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The inconsistent current picture of the universe?

  1. Sep 17, 2008 #1
    I can't help noticing some inconsistencies in either the accepted large-scale model of the universe or my understanding of it, so any explanations on the points provided are welcome.

    Point A:
    What are the evidence of the evidence that the universe is expanding?

    The red shifts of distant objects seem to indicate that they are moving away, but is this the only explanation?
    What i come across are several ways to explain universe's expansion - (a) space expands, matter stays same, (b) space expands, matter expands, (c) space expands, matter sticks together staying same with distances expanding.

    What seems inconsistent here:
    (a) Dark matter and dark energy. Stuff that is supposed to pull galaxies together, accounting for many supposed mass deficit anomalies, making up 97% of the mass of the universe. A universe made of intangible undetectable something does not sound consistent.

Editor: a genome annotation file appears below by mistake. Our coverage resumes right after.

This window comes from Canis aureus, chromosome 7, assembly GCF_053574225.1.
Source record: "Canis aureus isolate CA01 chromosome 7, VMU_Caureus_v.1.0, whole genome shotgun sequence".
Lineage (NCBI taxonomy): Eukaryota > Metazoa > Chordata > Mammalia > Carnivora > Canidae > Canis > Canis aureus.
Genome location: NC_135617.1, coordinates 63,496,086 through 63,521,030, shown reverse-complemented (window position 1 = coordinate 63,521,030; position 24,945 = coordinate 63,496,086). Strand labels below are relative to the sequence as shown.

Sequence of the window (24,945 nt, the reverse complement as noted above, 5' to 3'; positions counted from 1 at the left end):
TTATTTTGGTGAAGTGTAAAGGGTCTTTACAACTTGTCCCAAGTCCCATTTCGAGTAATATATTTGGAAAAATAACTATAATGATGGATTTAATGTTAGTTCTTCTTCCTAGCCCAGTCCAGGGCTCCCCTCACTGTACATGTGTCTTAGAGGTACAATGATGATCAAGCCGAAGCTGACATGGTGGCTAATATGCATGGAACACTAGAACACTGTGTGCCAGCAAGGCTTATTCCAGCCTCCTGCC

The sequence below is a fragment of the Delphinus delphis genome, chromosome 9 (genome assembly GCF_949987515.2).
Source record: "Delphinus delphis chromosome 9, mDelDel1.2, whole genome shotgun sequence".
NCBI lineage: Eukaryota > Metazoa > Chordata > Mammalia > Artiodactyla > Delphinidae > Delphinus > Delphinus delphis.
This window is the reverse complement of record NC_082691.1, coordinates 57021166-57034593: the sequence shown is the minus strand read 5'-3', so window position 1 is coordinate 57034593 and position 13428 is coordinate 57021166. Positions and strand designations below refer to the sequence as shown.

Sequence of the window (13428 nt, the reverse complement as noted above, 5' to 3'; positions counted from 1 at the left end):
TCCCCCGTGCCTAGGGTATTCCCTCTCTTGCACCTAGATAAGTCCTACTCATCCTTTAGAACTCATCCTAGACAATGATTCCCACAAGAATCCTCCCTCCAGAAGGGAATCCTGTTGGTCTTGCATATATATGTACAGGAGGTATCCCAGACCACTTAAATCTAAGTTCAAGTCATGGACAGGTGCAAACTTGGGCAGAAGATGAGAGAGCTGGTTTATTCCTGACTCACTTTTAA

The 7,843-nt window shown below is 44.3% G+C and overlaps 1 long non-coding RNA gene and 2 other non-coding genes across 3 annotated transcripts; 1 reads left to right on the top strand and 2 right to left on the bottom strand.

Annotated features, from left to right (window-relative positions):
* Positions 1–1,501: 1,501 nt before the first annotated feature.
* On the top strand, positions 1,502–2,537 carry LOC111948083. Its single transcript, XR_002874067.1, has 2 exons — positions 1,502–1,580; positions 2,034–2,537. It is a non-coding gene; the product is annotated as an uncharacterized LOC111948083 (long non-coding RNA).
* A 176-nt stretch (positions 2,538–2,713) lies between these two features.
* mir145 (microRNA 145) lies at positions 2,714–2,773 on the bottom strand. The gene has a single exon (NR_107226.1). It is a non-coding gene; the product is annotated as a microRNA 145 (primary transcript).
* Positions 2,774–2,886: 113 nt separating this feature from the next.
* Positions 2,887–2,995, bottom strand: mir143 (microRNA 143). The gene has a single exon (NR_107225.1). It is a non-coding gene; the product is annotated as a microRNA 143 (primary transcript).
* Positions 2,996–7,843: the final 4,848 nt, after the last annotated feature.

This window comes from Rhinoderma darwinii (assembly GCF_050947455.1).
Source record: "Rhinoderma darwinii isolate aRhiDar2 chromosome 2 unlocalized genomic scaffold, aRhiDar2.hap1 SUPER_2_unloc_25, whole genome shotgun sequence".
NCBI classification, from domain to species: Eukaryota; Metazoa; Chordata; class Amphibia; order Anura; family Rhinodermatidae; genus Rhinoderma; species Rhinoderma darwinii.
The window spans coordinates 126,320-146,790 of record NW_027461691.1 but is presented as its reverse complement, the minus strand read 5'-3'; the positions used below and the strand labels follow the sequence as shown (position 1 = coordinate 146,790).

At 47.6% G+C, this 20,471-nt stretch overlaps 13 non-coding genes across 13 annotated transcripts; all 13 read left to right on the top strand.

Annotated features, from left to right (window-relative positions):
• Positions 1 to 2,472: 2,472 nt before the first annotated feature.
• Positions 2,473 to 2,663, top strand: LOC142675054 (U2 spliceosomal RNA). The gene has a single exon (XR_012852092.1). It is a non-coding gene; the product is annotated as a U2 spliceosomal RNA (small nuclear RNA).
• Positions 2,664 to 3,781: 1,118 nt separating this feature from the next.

(b) Why the light red shifts then? If it expands too, nothing should change, if it does not, it should blue shift.

    (c) Why does all atoms are of the same size then?

    (d) Any (d,...,+inf) points i missed?

    Are there other explanations for red shifts, and how plausible are they?
    (A1) What if the universe is contracting, and the free light does not, producing apparent red shift?
    (A2) What if the universe is contracting, and the light stretches on the in-fall on the higher dimension across which it contracts?